Colombia says rebels killed 11 lawmaker hostages
(Adds U.S. State Department comment, names of U.S. hostages in paragraphs 13-15)
By Hugh Bronstein
BOGOTA, June 28 (Reuters) - Colombian President Alvaro Uribe on Thursday accused leftist rebels of murdering 11 kidnapped lawmakers last week while the guerrillas said they were killed during a raid on their secret jungle prison.
The Revolutionary Armed Forces of Colombia, or FARC, said the 11 were cut down in the crossfire when an unidentified military group attacked the camp on June 18.
But Uribe said government troops were nowhere near the area where the legislators were being held and called the FARC statement a ploy to cover up "this crime against humanity."
"No rescue mission was under way," Uribe said. "They were deliberately assassinated."
The 11 were captured along with another fellow provincial lawmaker in Valle del Cauca's capital city, Cali, in 2002.
"The most likely scenario is the camp was being attacked by an illegal paramilitary group and that the FARC executed the hostages," said Pablo Casas, an analyst with independent Bogota think tank Security & Democracy.
In the 1980s, rich Colombians organized paramilitary militias to ensure protection from FARC kidnappings and land grabs. By the late 1990s, both groups had become involved in cocaine smuggling and took to murdering peasants suspected of cooperating with the other side.
A visibly pained Uribe ordered the national anthem played in a televised ceremony where he accused the four-decade-old guerrilla army of the murders.
Family members of those reported dead appeared on television news programs tearfully comforting each other.
A BRAZEN RAID
Colombia was shocked when the FARC guerrillas kidnapped the lawmakers from the provincial capitol building by masquerading as soldiers and calmly escorting them onto a bus, saying they were being evacuated due to a bomb scare.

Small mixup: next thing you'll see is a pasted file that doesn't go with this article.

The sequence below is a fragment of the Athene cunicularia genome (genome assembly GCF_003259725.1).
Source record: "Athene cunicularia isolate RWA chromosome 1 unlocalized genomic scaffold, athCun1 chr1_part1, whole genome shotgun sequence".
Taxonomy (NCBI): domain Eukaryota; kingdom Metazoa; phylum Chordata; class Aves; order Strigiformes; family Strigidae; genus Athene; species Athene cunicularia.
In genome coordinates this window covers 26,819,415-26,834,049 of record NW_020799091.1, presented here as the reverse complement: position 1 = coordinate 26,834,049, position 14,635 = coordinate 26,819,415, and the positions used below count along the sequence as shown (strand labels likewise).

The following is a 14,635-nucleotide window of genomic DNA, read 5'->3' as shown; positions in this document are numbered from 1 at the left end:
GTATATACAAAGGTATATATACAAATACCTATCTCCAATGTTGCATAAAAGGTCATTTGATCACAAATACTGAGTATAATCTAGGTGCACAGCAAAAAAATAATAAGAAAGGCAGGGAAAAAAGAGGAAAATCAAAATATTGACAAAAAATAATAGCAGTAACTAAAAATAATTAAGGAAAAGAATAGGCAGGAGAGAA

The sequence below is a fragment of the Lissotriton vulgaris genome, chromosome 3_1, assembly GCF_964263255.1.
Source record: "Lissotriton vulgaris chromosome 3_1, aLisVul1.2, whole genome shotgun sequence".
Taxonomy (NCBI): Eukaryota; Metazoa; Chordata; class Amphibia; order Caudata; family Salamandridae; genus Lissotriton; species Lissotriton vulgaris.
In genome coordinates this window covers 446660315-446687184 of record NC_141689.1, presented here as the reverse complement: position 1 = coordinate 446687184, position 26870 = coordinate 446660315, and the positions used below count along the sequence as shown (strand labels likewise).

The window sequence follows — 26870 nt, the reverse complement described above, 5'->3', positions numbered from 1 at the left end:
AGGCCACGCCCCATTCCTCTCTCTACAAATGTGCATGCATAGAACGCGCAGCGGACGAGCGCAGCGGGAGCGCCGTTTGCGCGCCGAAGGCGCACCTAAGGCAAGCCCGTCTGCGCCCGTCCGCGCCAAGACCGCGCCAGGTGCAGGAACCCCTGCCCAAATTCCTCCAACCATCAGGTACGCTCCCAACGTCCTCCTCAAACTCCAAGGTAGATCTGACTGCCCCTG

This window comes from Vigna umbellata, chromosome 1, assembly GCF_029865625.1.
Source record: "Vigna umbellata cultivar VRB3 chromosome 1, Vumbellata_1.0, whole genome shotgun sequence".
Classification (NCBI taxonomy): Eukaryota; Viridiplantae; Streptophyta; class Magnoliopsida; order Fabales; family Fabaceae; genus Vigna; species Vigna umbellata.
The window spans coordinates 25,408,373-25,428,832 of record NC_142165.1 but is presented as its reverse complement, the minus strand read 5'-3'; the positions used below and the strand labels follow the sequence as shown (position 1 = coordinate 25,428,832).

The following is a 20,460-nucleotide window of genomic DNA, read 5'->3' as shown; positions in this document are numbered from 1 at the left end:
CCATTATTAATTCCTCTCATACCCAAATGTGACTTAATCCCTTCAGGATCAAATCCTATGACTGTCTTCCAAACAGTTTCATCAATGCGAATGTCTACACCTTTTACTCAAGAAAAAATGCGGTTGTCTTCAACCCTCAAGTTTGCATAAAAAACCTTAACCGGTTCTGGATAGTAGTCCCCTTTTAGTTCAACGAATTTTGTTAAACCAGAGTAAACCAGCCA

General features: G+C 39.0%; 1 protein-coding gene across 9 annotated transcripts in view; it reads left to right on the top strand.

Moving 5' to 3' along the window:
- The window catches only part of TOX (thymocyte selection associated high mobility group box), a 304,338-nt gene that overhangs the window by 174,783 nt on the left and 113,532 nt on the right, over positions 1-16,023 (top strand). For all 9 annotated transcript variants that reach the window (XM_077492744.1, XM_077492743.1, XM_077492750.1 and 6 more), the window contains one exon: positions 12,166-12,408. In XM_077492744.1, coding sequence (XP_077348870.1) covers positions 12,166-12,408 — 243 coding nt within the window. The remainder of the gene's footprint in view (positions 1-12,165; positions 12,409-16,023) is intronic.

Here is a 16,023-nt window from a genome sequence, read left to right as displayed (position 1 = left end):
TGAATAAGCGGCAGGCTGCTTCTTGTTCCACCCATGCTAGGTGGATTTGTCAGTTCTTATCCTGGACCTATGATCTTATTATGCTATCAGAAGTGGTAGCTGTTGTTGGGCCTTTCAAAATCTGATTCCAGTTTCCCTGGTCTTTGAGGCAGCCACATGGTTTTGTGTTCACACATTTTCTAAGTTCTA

The 12 were among about 60 high-profile hostages, including three American defense contractors and French-Colombian politician Ingrid Betancourt, whom the government wanted to swap for guerrillas held in government jails.
But Uribe, whose father was killed by the guerrillas more than 20 years ago, said last week's crime reinforced his refusal to grant the FARC's demand for a safe-haven area to serve as a meeting place to negotiate a hostage swap.
Betancourt was taken by the guerrillas during her 2002 presidential campaign. Americans Marc Gonsalves, Thomas Howes and Keith Stansell were captured the following year while on an anti-drug mission.
"The responsibility for the deaths, as well as the responsibility for the well-being of other hostages that the FARC maintains, is with the FARC," said U.S. State Department deputy spokesman Tom Casey in Washington.
"We call on them to release all the hostages they have, including the three Americans," Casey said.
Colombia's guerrilla war, fueled by the world's biggest cocaine trade, kills thousands and displaces tens of thousands each year.
The 17,000-member FARC was organized in the 1960s to force land reforms and other measures meant to close the wide gap that separates rich and poor in this Andean country. But even left-wing politicians say the group has scant popular support. (Additional reporting by Paul Eckert in Washington))
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